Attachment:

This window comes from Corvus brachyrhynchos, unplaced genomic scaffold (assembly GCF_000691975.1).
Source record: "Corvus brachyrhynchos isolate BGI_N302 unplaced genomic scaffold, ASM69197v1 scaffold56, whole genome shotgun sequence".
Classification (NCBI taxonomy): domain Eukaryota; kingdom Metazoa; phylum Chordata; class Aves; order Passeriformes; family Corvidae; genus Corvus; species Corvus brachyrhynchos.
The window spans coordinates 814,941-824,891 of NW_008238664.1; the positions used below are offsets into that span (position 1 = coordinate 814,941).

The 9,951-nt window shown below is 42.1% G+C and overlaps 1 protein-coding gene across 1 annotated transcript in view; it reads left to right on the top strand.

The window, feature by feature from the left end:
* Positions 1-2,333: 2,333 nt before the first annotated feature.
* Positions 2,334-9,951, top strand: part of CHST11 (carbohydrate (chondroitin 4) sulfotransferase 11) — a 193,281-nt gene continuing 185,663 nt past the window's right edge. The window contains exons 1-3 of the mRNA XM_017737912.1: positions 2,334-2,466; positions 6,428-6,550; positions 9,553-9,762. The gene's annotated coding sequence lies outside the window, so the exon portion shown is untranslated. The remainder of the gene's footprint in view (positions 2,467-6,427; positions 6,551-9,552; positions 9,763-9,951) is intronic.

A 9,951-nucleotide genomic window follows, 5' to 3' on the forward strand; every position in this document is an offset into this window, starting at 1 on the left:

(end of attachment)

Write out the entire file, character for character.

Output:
This window comes from Corvus brachyrhynchos, unplaced genomic scaffold (assembly GCF_000691975.1).
Source record: "Corvus brachyrhynchos isolate BGI_N302 unplaced genomic scaffold, ASM69197v1 scaffold56, whole genome shotgun sequence".
Classification (NCBI taxonomy): domain Eukaryota; kingdom Metazoa; phylum Chordata; class Aves; order Passeriformes; family Corvidae; genus Corvus; species Corvus brachyrhynchos.
The window spans coordinates 814,941-824,891 of NW_008238664.1; the positions used below are offsets into that span (position 1 = coordinate 814,941).

The 9,951-nt window shown below is 42.1% G+C and overlaps 1 protein-coding gene across 1 annotated transcript in view; it reads left to right on the top strand.

The window, feature by feature from the left end:
* Positions 1-2,333: 2,333 nt before the first annotated feature.
* Positions 2,334-9,951, top strand: part of CHST11 (carbohydrate (chondroitin 4) sulfotransferase 11) — a 193,281-nt gene continuing 185,663 nt past the window's right edge. The window contains exons 1-3 of the mRNA XM_017737912.1: positions 2,334-2,466; positions 6,428-6,550; positions 9,553-9,762. The gene's annotated coding sequence lies outside the window, so the exon portion shown is untranslated. The remainder of the gene's footprint in view (positions 2,467-6,427; positions 6,551-9,552; positions 9,763-9,951) is intronic.

A 9,951-nucleotide genomic window follows, 5' to 3' on the forward strand; every position in this document is an offset into this window, starting at 1 on the left: